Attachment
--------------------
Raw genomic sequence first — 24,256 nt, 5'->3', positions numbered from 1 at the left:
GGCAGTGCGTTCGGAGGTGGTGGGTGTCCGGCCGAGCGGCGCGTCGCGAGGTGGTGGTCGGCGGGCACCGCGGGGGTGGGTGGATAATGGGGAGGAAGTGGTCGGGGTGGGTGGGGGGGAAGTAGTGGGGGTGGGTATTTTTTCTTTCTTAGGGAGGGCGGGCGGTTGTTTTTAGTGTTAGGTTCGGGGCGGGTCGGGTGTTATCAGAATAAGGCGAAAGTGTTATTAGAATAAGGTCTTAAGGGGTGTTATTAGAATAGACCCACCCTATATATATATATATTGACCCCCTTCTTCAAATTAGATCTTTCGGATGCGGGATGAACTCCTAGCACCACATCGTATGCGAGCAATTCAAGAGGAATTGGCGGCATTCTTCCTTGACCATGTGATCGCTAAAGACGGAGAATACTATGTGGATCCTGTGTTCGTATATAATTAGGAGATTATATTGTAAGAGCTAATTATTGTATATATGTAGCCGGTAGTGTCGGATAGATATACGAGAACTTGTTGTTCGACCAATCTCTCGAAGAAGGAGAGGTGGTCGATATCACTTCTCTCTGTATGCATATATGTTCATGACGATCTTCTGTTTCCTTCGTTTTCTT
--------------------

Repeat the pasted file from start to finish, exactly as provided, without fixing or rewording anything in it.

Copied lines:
Raw genomic sequence first — 24,256 nt, 5'->3', positions numbered from 1 at the left:
GGCAGTGCGTTCGGAGGTGGTGGGTGTCCGGCCGAGCGGCGCGTCGCGAGGTGGTGGTCGGCGGGCACCGCGGGGGTGGGTGGATAATGGGGAGGAAGTGGTCGGGGTGGGTGGGGGGGAAGTAGTGGGGGTGGGTATTTTTTCTTTCTTAGGGAGGGCGGGCGGTTGTTTTTAGTGTTAGGTTCGGGGCGGGTCGGGTGTTATCAGAATAAGGCGAAAGTGTTATTAGAATAAGGTCTTAAGGGGTGTTATTAGAATAGACCCACCCTATATATATATATATTGACCCCCTTCTTCAAATTAGATCTTTCGGATGCGGGATGAACTCCTAGCACCACATCGTATGCGAGCAATTCAAGAGGAATTGGCGGCATTCTTCCTTGACCATGTGATCGCTAAAGACGGAGAATACTATGTGGATCCTGTGTTCGTATATAATTAGGAGATTATATTGTAAGAGCTAATTATTGTATATATGTAGCCGGTAGTGTCGGATAGATATACGAGAACTTGTTGTTCGACCAATCTCTCGAAGAAGGAGAGGTGGTCGATATCACTTCTCTCTGTATGCATATATGTTCATGACGATCTTCTGTTTCCTTCGTTTTCTT